Next came the Afghanistan War Logs, which The Guardian called “a devastating portrait of the failing war in Afghanistan, revealing how coalition forces have killed hundreds of civilians in unreported incidents, Taliban attacks have soared and NATO commanders fear neighbouring Pakistan and Iran are fuelling the insurgency.” After this the US threatened Assange with the 1917 Espionage Act and Computer Fraud and Abuse Act for the first time, in an attempt to prevent him from releasing the remaining documents (in the end, despite recruiting an ex-Wikileaks employee that provided several of Assange’s hard drives, the FBI were unable to find any proof of the charges levelled against him). 

Undaunted, Wikileaks subsequently published the Iraq War Logs, the biggest leak in the military history of the United States, which contained records of many atrocities (and violations of international law) committed by US soldiers and contracted units. It revealed 15,000 previously unknown civilian deaths to the public and Iraq Body Count Project, which calculated that “over 150,000 violent deaths have been recorded since March 2003, with more than 122,000 (80%) of them civilian.” Among other important revelations of international affairs, the Iraq War Logs proved that abuse and murder of civilians and combatants alike is not an exception but the known rule of the US army and its partners in the Middle East. 

Next, Assange published the Guantanamo Bay Files, revealing the United States’ torture of known innocents from age 14 to 89. Then came “Cablegate,” the release of a quarter million US diplomatic cables sent and received from 1966 to 2010. Its revelations are tremendous in content and scale. 

“The internal communications of the US Department of State are the logistical by-product of its activities: their publication is the vivisection of a living empire, showing what substance flowed from which state organ and when. Only by approaching this corpus holistically – over and above the documentation of each individual abuse, each localized atrocity – does the true human cost of empire heave into view,” Assange wrote of the Cablegate files. 

Prior to its release, when it became known that U.S. diplomatic cables would soon be seen by the public, governments around the world braced for impact. Many attempted to collude with each other and media outlets to minimize the leak’s impact. Assange sent a letter to the U.S. State Department inviting them to “privately nominate any specific instances (record numbers or names) where it considers the publication of information would put individual persons at significant risk of harm that has not already been addressed.”  The U.S. declined to offer any, responding, “We will not engage in a negotiation regarding the further release or dissemination of illegally obtained U.S. Government classified materials.” Assange, in turn, said their response “…leads me to conclude that the supposed risks are entirely fanciful and you are instead concerned to suppress evidence of human rights abuse and other criminal behaviour.” The New York Times intercepted the cable files prior to the public leak and sent their content and release schedule to Hillary Clinton’s State Department, who disseminated it to the other countries, ostensibly so they could prepare media censorship or damage control.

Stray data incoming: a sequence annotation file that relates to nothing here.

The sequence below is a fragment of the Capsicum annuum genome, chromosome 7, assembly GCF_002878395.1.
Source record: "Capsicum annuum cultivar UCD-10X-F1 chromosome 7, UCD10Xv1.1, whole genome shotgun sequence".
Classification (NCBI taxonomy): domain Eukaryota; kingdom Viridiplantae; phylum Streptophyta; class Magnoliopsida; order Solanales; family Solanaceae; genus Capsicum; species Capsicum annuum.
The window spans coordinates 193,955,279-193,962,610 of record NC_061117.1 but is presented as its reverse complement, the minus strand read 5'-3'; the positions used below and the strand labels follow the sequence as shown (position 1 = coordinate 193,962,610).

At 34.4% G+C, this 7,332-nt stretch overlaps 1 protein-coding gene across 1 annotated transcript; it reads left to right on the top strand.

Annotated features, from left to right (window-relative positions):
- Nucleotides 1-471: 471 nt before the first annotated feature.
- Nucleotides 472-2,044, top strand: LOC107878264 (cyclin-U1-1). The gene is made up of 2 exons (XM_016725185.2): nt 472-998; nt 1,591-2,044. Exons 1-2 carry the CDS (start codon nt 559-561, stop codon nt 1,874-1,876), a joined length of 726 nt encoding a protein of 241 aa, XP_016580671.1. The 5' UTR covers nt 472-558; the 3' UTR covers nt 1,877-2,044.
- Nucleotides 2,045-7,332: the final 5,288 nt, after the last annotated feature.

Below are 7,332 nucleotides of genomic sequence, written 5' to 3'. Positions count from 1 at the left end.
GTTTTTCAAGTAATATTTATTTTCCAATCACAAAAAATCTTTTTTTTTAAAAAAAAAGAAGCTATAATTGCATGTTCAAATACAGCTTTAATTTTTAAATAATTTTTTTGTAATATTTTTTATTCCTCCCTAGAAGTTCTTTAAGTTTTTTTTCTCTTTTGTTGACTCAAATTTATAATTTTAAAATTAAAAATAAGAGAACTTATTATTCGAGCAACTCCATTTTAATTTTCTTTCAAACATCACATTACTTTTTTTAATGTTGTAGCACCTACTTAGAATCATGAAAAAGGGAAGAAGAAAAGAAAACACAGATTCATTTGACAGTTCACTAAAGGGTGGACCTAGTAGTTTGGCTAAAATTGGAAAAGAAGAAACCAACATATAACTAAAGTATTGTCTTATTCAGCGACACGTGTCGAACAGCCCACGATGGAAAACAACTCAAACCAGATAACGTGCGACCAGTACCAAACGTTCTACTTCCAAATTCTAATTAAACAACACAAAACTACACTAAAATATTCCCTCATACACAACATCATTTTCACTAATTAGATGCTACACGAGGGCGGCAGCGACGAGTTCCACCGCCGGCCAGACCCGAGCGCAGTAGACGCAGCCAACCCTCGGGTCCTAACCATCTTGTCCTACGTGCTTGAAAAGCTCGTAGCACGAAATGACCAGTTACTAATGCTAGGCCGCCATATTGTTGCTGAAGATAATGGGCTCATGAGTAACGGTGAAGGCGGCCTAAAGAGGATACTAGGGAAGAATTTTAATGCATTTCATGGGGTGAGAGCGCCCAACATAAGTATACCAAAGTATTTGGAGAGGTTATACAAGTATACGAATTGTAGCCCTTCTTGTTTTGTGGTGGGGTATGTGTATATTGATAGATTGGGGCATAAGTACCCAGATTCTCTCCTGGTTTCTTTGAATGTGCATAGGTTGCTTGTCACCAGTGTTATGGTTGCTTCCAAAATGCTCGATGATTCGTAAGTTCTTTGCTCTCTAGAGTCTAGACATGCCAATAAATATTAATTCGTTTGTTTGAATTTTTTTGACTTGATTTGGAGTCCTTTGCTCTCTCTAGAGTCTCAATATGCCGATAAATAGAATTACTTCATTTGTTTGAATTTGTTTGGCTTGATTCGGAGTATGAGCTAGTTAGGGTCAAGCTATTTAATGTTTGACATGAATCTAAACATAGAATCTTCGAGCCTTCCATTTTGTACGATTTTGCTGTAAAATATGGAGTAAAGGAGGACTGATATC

Then-Secretary of State Clinton was at the forefront of the United States’ effort to silence Wikileaks and remains particularly vocal against Assange; she maintains (sans evidence) that he’s a Russian spy and commented on Assange’s 2019 arrest that he “must answer for what he has done.” The Cablegate leak revealed that Clinton had ordered an espionage campaign against United Nations leadership—as described by CNN, “In the July 2009 document, Clinton directs her envoys at the United Nations and embassies around the world to collect information ranging from basic biographical data on foreign diplomats to their frequent flyer and credit card numbers and even ‘biometric information on ranking North Korean diplomats.’ Typical biometric information can include fingerprints, signatures and iris recognition data.”

In addition to U.S. espionage against United Nations and other world leaders, Cablegate exposed massive government corruption in countries around the world. Its revelations were particularly impactful in North Africa and the Middle East, where some countries with weaker centralized governments rely on the promise of Western military power to crush populist revolutions. Cablegate was a catalyst for the tidal wave of radical anti-authoritarian uprisings that swept across the region in the early 2010s known as Arab Spring. It began in Tunisia: the people were already aware that their government was deeply corrupt, as Cablegate laid out in detail, but the leak revealed the U.S. had long been faking its support for Tunisia’s ruling powers: “The U.S. campaign of unwavering public support for President Ali led to a widespread belief among the Tunisian people that it would be very difficult to dislodge the autocratic regime from power. This view was shattered when leaked cables exposed the U.S. government’s private assessment: that the U.S. would not support the regime in the event of a popular uprising…Within one month, Ben Ali became the first Arab leader to be swept from power in the ongoing democratic movements in the region.”